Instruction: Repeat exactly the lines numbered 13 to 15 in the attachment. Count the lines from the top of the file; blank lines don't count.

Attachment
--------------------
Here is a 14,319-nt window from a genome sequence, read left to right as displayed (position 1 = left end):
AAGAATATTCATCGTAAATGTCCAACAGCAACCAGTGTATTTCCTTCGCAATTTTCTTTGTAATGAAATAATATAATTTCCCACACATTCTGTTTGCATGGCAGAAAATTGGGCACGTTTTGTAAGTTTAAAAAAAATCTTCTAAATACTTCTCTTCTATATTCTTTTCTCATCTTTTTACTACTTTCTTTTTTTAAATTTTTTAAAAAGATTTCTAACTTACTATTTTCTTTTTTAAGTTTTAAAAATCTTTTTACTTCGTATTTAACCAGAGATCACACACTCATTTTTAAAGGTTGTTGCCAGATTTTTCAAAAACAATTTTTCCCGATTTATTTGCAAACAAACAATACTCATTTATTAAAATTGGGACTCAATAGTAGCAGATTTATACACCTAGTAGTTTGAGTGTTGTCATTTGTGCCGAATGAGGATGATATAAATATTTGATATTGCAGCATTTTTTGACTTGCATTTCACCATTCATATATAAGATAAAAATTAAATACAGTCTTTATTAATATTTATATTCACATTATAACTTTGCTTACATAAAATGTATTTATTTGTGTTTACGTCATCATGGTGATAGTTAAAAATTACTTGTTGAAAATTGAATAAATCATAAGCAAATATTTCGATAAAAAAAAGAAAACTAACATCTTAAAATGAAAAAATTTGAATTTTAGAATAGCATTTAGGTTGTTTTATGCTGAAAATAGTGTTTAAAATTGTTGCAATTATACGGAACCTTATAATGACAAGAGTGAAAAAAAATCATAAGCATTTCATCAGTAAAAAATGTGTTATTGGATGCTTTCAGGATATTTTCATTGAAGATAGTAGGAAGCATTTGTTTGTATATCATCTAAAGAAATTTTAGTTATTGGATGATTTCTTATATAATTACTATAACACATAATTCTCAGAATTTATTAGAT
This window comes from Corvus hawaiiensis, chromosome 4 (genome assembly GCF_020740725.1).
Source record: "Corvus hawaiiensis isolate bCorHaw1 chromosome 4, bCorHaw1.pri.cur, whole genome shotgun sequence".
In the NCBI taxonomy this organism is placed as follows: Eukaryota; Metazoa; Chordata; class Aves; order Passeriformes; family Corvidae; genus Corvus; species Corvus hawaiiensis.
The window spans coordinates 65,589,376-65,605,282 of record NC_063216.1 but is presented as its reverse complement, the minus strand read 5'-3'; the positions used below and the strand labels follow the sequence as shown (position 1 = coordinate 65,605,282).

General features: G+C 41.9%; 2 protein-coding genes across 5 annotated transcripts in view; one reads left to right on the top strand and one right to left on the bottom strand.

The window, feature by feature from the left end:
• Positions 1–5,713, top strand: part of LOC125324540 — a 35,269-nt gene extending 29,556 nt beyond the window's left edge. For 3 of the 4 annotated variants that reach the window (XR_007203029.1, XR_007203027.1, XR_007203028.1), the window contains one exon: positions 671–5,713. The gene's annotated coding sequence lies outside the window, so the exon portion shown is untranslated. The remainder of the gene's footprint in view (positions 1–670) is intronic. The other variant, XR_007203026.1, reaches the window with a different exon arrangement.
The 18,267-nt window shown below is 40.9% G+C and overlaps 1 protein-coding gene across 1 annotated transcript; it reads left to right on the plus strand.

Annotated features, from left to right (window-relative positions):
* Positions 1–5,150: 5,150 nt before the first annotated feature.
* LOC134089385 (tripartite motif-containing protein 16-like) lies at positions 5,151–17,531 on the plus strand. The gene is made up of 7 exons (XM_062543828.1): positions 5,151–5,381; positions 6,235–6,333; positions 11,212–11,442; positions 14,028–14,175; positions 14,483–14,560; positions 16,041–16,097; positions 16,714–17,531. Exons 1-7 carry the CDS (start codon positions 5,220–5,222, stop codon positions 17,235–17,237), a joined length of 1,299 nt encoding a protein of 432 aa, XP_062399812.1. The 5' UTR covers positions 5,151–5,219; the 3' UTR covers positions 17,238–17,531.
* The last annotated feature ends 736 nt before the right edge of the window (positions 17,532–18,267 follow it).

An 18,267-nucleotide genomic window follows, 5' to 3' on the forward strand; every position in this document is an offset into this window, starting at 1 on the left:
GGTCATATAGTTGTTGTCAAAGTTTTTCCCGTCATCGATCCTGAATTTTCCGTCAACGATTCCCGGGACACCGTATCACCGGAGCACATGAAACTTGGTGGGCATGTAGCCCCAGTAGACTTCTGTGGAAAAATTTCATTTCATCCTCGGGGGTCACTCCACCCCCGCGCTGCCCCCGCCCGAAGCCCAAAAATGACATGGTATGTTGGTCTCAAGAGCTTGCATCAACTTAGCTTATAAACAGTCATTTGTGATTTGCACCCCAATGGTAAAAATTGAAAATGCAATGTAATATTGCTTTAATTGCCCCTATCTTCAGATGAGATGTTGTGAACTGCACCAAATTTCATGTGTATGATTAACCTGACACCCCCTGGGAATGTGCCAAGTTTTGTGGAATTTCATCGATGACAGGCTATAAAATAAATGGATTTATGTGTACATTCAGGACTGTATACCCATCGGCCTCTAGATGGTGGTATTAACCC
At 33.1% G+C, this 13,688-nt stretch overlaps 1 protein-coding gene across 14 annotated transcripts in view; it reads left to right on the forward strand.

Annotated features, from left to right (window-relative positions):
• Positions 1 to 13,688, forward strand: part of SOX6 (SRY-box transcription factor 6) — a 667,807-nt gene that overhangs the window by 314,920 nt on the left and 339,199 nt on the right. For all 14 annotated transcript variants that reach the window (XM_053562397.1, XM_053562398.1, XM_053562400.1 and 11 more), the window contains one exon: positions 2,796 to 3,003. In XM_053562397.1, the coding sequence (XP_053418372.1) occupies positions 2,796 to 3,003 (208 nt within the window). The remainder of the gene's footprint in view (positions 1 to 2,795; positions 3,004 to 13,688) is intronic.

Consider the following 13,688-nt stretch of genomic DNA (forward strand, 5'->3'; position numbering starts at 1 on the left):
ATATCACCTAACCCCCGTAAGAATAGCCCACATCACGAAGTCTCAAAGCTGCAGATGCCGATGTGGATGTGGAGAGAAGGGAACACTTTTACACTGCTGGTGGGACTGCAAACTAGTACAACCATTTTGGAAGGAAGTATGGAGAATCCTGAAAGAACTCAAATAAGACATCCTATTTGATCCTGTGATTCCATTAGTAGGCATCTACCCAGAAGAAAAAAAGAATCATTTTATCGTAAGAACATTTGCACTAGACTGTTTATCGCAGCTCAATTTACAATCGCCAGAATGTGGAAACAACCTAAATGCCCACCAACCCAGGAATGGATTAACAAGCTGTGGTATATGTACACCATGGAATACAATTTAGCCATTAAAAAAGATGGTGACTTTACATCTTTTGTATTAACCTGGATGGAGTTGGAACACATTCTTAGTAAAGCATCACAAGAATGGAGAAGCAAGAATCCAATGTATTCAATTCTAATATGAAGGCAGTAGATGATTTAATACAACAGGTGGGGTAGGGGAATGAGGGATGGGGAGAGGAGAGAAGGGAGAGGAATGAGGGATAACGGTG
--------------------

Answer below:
* LOC134089385 (tripartite motif-containing protein 16-like) lies at positions 5,151–17,531 on the plus strand. The gene is made up of 7 exons (XM_062543828.1): positions 5,151–5,381; positions 6,235–6,333; positions 11,212–11,442; positions 14,028–14,175; positions 14,483–14,560; positions 16,041–16,097; positions 16,714–17,531. Exons 1-7 carry the CDS (start codon positions 5,220–5,222, stop codon positions 17,235–17,237), a joined length of 1,299 nt encoding a protein of 432 aa, XP_062399812.1. The 5' UTR covers positions 5,151–5,219; the 3' UTR covers positions 17,238–17,531.
* The last annotated feature ends 736 nt before the right edge of the window (positions 17,532–18,267 follow it).

An 18,267-nucleotide genomic window follows, 5' to 3' on the forward strand; every position in this document is an offset into this window, starting at 1 on the left: